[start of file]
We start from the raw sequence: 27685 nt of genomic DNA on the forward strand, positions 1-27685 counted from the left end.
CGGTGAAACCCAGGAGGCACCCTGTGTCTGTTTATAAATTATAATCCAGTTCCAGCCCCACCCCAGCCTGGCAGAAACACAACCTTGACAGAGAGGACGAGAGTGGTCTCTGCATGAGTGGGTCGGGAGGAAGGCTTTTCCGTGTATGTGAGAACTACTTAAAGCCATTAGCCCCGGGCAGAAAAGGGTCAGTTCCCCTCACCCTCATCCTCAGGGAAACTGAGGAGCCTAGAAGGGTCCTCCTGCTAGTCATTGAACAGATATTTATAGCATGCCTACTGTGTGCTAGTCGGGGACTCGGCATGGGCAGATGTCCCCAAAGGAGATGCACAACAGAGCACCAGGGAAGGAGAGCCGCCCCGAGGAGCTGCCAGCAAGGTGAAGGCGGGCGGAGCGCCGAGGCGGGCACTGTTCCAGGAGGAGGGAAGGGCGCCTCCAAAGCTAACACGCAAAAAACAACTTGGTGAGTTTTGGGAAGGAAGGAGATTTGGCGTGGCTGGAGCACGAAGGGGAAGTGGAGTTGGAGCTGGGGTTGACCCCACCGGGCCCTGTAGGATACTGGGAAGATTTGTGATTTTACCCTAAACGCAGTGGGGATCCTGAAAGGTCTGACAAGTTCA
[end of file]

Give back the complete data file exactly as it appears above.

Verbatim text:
We start from the raw sequence: 27685 nt of genomic DNA on the forward strand, positions 1-27685 counted from the left end.
CGGTGAAACCCAGGAGGCACCCTGTGTCTGTTTATAAATTATAATCCAGTTCCAGCCCCACCCCAGCCTGGCAGAAACACAACCTTGACAGAGAGGACGAGAGTGGTCTCTGCATGAGTGGGTCGGGAGGAAGGCTTTTCCGTGTATGTGAGAACTACTTAAAGCCATTAGCCCCGGGCAGAAAAGGGTCAGTTCCCCTCACCCTCATCCTCAGGGAAACTGAGGAGCCTAGAAGGGTCCTCCTGCTAGTCATTGAACAGATATTTATAGCATGCCTACTGTGTGCTAGTCGGGGACTCGGCATGGGCAGATGTCCCCAAAGGAGATGCACAACAGAGCACCAGGGAAGGAGAGCCGCCCCGAGGAGCTGCCAGCAAGGTGAAGGCGGGCGGAGCGCCGAGGCGGGCACTGTTCCAGGAGGAGGGAAGGGCGCCTCCAAAGCTAACACGCAAAAAACAACTTGGTGAGTTTTGGGAAGGAAGGAGATTTGGCGTGGCTGGAGCACGAAGGGGAAGTGGAGTTGGAGCTGGGGTTGACCCCACCGGGCCCTGTAGGATACTGGGAAGATTTGTGATTTTACCCTAAACGCAGTGGGGATCCTGAAAGGTCTGACAAGTTCA